The truth is when I first came to Italy I dreamed of starting my Italian new life in Florence – you know, the typical Under-the-Tuscan-Sun drama. Renaissance charm, elegant architecture, surrounded by the beautiful Tuscan hillsides – bella Firenze! It was for me, as for many others, the most beautiful city in Italy. Love at first sight.
As fate would have it, Firenze and I were not meant to be together (one of my first of many experiences in Italy that taught me that some things in life simply don’t go the way you plan them to). When I first moved to Italy, I was living in Florence, searching for a teaching position. After two months of job hunting, my bank account was running pretty low and I knew I had to take the first teaching job I could get. So when an English school in Florence offered me a teaching position at their other location in Bologna, I accepted.
I thought after a few months, I would be able to transfer back to Florence when a position there became available. Of course, I never did and here I am, more than two years later, still living in Bologna. I could have moved by now if I wanted to, but I haven’t because you see, Bologna not only chose me, it seduced me.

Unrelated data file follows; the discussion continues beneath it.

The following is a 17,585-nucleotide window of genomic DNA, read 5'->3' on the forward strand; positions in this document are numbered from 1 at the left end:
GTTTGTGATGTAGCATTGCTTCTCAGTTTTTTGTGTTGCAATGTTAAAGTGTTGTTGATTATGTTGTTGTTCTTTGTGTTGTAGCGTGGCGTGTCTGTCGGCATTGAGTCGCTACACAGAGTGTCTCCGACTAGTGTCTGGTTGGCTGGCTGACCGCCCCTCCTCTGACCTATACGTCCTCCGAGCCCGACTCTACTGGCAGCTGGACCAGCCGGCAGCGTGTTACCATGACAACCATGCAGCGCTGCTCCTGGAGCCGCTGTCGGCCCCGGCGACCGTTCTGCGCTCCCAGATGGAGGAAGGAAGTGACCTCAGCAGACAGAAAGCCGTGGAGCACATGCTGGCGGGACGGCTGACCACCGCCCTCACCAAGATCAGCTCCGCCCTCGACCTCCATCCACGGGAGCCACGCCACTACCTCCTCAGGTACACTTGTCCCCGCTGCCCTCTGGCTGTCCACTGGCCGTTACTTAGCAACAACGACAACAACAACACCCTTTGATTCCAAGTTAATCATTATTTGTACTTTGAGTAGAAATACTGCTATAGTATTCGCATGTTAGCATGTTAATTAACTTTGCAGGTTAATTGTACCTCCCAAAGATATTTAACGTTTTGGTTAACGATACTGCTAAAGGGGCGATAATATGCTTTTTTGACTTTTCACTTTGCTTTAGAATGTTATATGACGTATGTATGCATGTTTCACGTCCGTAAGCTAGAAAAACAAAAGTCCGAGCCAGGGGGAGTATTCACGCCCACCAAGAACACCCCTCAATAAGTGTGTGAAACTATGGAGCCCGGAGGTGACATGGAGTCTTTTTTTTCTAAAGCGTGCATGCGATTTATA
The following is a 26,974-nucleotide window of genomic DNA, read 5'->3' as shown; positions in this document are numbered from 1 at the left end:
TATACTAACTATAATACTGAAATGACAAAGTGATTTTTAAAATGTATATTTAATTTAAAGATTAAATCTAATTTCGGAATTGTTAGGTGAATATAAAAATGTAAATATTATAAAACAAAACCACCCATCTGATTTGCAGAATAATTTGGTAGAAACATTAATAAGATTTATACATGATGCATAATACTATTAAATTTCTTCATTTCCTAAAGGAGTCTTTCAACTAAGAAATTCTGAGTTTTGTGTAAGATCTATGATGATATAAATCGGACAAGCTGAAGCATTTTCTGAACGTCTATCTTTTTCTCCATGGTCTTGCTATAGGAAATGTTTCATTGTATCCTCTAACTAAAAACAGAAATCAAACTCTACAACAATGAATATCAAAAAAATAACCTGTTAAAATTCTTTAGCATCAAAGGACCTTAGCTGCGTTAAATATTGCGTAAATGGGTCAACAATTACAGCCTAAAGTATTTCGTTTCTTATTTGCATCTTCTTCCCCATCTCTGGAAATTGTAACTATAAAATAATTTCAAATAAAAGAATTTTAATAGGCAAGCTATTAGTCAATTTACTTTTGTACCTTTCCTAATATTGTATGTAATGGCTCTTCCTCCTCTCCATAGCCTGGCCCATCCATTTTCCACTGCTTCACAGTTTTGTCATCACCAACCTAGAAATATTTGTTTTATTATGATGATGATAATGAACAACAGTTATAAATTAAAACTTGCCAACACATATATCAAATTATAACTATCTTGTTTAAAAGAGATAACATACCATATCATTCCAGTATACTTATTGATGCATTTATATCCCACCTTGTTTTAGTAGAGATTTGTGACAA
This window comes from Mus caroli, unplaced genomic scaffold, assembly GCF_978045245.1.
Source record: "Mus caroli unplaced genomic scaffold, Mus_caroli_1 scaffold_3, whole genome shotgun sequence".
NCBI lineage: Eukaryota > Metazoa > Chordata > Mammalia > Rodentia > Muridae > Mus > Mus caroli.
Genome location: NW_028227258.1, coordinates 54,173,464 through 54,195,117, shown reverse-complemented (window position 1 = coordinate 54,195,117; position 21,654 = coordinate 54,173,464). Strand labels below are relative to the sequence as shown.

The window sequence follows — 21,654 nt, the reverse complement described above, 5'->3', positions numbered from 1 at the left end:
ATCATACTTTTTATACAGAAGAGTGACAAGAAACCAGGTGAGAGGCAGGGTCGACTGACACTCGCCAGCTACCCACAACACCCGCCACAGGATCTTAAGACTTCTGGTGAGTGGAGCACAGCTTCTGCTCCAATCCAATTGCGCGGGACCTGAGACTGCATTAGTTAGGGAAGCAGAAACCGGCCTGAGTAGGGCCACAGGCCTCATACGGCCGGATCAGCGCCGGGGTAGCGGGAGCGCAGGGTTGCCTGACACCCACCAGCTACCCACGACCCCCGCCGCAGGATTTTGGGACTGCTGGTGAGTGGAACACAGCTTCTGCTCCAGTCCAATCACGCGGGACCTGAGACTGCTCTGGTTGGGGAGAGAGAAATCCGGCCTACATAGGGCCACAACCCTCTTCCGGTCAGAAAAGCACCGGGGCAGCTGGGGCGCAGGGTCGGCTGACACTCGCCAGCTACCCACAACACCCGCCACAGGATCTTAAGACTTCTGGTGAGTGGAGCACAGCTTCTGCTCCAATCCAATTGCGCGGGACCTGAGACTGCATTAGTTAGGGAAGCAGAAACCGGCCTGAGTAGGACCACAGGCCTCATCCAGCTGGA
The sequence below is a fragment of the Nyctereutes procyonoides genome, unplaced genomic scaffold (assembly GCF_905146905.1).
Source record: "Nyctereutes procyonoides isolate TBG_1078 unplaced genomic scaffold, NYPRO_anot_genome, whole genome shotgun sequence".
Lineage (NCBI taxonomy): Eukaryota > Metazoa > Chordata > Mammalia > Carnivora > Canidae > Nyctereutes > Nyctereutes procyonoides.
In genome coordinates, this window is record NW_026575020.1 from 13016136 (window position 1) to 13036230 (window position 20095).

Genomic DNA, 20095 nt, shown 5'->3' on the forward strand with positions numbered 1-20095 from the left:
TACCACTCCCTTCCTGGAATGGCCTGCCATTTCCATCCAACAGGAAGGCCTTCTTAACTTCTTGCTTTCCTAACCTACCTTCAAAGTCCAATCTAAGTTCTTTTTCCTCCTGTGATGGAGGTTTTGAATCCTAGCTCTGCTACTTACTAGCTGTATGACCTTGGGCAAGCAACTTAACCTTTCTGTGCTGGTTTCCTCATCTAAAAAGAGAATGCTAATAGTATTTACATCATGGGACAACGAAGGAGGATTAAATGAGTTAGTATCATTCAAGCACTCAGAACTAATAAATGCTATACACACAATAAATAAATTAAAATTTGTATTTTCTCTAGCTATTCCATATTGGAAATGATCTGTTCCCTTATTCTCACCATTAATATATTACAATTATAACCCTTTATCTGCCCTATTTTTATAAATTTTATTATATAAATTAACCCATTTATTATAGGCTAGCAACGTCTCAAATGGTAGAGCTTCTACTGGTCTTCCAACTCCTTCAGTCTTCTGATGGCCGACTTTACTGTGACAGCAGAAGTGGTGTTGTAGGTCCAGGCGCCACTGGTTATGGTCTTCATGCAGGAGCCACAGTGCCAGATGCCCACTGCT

I wish I could take credit for using this idea of “seduction” to describe my relationship with Bologna. Unfortunately, I’m borrowing it from someone who came before me, another victim to Bologna’s seductive powers.
Her name is Mary Tolaro-Noyes and she’s the author of a book called Bologna Reflections. Like me, Mary is an American who sort of stumbled upon Bologna, without really expecting to fall in love with it. She first came to Bologna in 1994. Although she now lives in California, every year since then she has returned to Bologna.
Recently, I had the honor to meet Mary. We spoke about Bologna and how it seduced us. Although she’s old enough to be my Mom, we share a very similar sentiment about Bologna. We didn’t choose Bologna – Bologna chose us. It wasn’t love at first sight. Yet somehow through a series of what I like to call “aha!” moments, we fell in love.
Why do two American women like us love Bologna? For starters, there’s the amazingly rich food – fresh handmade egg pasta, rolled out and cut into long golden tagliatelle ribbons or cut into squares, stuffed with pork meat, and carefully shaped into the famous tortellini bolognesi. The mortadella (baloney’s glorified, much tastier cousin) melts in your mouth like butter.
OH and the butter! I mean, they use butter instead of olive oil here. Where else in Italy do you see butter?
Then there’s the incredibly unique architecture – did you know that Bologna has more than 40 kilometers of covered walkways? Thanks to the protective portici or archways, one can freely walk around the city, rain or shine, always covered.
Another amazing fact about Bologna is that it is home to one of the oldest universities in the world. It’s a city full of history, but also young life, which maintains a bustling, alive atmosphere, but also an affordable cost of living.